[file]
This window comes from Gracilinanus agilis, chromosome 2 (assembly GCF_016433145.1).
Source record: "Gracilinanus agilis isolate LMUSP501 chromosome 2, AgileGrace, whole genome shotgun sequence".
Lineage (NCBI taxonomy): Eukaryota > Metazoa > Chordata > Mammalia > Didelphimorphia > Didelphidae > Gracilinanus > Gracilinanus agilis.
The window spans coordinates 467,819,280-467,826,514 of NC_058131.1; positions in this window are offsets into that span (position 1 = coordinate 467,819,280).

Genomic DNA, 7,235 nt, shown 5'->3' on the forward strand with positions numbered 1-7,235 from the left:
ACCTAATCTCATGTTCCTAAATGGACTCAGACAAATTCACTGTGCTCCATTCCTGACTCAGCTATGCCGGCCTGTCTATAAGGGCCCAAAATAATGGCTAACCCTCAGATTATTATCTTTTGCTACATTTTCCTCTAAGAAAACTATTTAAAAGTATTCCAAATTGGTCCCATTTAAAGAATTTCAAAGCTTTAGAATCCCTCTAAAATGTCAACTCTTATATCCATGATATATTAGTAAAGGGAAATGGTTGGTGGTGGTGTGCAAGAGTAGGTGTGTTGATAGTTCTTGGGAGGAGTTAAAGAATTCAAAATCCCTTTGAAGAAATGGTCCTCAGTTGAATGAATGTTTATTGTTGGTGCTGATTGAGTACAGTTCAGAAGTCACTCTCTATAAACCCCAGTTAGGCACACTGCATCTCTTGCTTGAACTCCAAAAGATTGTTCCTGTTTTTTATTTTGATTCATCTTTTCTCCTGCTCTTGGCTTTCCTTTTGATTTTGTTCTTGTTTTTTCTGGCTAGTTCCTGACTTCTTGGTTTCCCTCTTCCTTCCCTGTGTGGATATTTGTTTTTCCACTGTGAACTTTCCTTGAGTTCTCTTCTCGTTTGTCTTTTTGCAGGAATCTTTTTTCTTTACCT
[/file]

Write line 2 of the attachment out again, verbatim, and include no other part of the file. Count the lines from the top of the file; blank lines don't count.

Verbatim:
Source record: "Gracilinanus agilis isolate LMUSP501 chromosome 2, AgileGrace, whole genome shotgun sequence".